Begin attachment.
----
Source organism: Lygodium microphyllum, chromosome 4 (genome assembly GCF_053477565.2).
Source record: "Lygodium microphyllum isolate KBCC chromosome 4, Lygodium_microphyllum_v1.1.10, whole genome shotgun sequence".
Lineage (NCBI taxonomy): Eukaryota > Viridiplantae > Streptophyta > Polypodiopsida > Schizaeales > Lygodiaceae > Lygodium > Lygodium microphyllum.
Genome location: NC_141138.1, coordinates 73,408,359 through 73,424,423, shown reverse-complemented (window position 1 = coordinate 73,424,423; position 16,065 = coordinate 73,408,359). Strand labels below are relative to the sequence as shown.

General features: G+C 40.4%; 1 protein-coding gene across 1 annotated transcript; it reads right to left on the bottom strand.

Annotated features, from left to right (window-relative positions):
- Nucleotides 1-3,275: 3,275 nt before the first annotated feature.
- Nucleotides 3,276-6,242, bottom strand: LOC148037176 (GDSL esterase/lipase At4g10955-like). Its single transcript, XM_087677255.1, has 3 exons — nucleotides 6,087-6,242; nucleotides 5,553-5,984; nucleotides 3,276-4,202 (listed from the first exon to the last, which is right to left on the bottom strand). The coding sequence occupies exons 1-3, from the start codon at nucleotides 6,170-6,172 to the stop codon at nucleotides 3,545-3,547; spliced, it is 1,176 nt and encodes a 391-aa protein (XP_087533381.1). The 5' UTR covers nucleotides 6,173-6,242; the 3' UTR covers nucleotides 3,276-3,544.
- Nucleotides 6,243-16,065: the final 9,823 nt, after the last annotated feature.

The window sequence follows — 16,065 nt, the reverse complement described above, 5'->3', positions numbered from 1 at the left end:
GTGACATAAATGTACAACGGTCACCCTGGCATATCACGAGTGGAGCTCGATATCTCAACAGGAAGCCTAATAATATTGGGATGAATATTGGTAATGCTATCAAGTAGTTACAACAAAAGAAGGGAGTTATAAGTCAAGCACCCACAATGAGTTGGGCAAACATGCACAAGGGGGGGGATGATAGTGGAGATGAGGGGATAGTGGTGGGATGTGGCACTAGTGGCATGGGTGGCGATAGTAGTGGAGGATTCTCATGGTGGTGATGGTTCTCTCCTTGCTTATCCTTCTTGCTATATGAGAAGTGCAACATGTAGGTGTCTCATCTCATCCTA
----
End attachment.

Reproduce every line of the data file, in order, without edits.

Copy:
Source organism: Lygodium microphyllum, chromosome 4 (genome assembly GCF_053477565.2).
Source record: "Lygodium microphyllum isolate KBCC chromosome 4, Lygodium_microphyllum_v1.1.10, whole genome shotgun sequence".
Lineage (NCBI taxonomy): Eukaryota > Viridiplantae > Streptophyta > Polypodiopsida > Schizaeales > Lygodiaceae > Lygodium > Lygodium microphyllum.
Genome location: NC_141138.1, coordinates 73,408,359 through 73,424,423, shown reverse-complemented (window position 1 = coordinate 73,424,423; position 16,065 = coordinate 73,408,359). Strand labels below are relative to the sequence as shown.

General features: G+C 40.4%; 1 protein-coding gene across 1 annotated transcript; it reads right to left on the bottom strand.

Annotated features, from left to right (window-relative positions):
- Nucleotides 1-3,275: 3,275 nt before the first annotated feature.
- Nucleotides 3,276-6,242, bottom strand: LOC148037176 (GDSL esterase/lipase At4g10955-like). Its single transcript, XM_087677255.1, has 3 exons — nucleotides 6,087-6,242; nucleotides 5,553-5,984; nucleotides 3,276-4,202 (listed from the first exon to the last, which is right to left on the bottom strand). The coding sequence occupies exons 1-3, from the start codon at nucleotides 6,170-6,172 to the stop codon at nucleotides 3,545-3,547; spliced, it is 1,176 nt and encodes a 391-aa protein (XP_087533381.1). The 5' UTR covers nucleotides 6,173-6,242; the 3' UTR covers nucleotides 3,276-3,544.
- Nucleotides 6,243-16,065: the final 9,823 nt, after the last annotated feature.

The window sequence follows — 16,065 nt, the reverse complement described above, 5'->3', positions numbered from 1 at the left end:
GTGACATAAATGTACAACGGTCACCCTGGCATATCACGAGTGGAGCTCGATATCTCAACAGGAAGCCTAATAATATTGGGATGAATATTGGTAATGCTATCAAGTAGTTACAACAAAAGAAGGGAGTTATAAGTCAAGCACCCACAATGAGTTGGGCAAACATGCACAAGGGGGGGGATGATAGTGGAGATGAGGGGATAGTGGTGGGATGTGGCACTAGTGGCATGGGTGGCGATAGTAGTGGAGGATTCTCATGGTGGTGATGGTTCTCTCCTTGCTTATCCTTCTTGCTATATGAGAAGTGCAACATGTAGGTGTCTCATCTCATCCTA